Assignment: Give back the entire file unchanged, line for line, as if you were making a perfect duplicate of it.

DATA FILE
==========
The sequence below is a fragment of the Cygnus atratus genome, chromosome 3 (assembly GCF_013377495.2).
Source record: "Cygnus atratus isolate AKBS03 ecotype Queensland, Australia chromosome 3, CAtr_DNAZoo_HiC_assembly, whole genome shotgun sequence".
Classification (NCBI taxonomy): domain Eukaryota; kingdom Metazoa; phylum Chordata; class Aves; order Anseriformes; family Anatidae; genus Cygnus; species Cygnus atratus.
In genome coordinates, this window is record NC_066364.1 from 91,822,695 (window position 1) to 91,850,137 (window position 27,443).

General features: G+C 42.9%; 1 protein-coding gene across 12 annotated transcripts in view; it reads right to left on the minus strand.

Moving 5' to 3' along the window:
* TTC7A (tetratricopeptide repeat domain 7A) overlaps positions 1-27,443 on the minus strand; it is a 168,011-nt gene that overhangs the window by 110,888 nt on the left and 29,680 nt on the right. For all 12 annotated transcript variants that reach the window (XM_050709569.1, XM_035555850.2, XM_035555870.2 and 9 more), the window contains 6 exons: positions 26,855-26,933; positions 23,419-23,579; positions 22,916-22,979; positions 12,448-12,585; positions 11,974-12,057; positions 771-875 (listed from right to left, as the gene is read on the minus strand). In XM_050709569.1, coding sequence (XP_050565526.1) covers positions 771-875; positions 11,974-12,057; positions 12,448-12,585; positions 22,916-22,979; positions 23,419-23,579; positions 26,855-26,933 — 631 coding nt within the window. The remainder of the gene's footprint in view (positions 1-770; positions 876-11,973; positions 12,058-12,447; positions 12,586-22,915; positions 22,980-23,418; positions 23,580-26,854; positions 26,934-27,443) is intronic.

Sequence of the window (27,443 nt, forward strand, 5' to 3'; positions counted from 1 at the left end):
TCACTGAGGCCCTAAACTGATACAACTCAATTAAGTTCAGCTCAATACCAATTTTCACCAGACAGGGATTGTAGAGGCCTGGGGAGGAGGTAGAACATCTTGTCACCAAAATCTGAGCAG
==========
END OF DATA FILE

The sequence below is a fragment of the Cygnus atratus genome, chromosome 3 (assembly GCF_013377495.2).
Source record: "Cygnus atratus isolate AKBS03 ecotype Queensland, Australia chromosome 3, CAtr_DNAZoo_HiC_assembly, whole genome shotgun sequence".
Classification (NCBI taxonomy): domain Eukaryota; kingdom Metazoa; phylum Chordata; class Aves; order Anseriformes; family Anatidae; genus Cygnus; species Cygnus atratus.
In genome coordinates, this window is record NC_066364.1 from 91,822,695 (window position 1) to 91,850,137 (window position 27,443).

General features: G+C 42.9%; 1 protein-coding gene across 12 annotated transcripts in view; it reads right to left on the minus strand.

Moving 5' to 3' along the window:
* TTC7A (tetratricopeptide repeat domain 7A) overlaps positions 1-27,443 on the minus strand; it is a 168,011-nt gene that overhangs the window by 110,888 nt on the left and 29,680 nt on the right. For all 12 annotated transcript variants that reach the window (XM_050709569.1, XM_035555850.2, XM_035555870.2 and 9 more), the window contains 6 exons: positions 26,855-26,933; positions 23,419-23,579; positions 22,916-22,979; positions 12,448-12,585; positions 11,974-12,057; positions 771-875 (listed from right to left, as the gene is read on the minus strand). In XM_050709569.1, coding sequence (XP_050565526.1) covers positions 771-875; positions 11,974-12,057; positions 12,448-12,585; positions 22,916-22,979; positions 23,419-23,579; positions 26,855-26,933 — 631 coding nt within the window. The remainder of the gene's footprint in view (positions 1-770; positions 876-11,973; positions 12,058-12,447; positions 12,586-22,915; positions 22,980-23,418; positions 23,580-26,854; positions 26,934-27,443) is intronic.

Sequence of the window (27,443 nt, forward strand, 5' to 3'; positions counted from 1 at the left end):
TCACTGAGGCCCTAAACTGATACAACTCAATTAAGTTCAGCTCAATACCAATTTTCACCAGACAGGGATTGTAGAGGCCTGGGGAGGAGGTAGAACATCTTGTCACCAAAATCTGAGCAG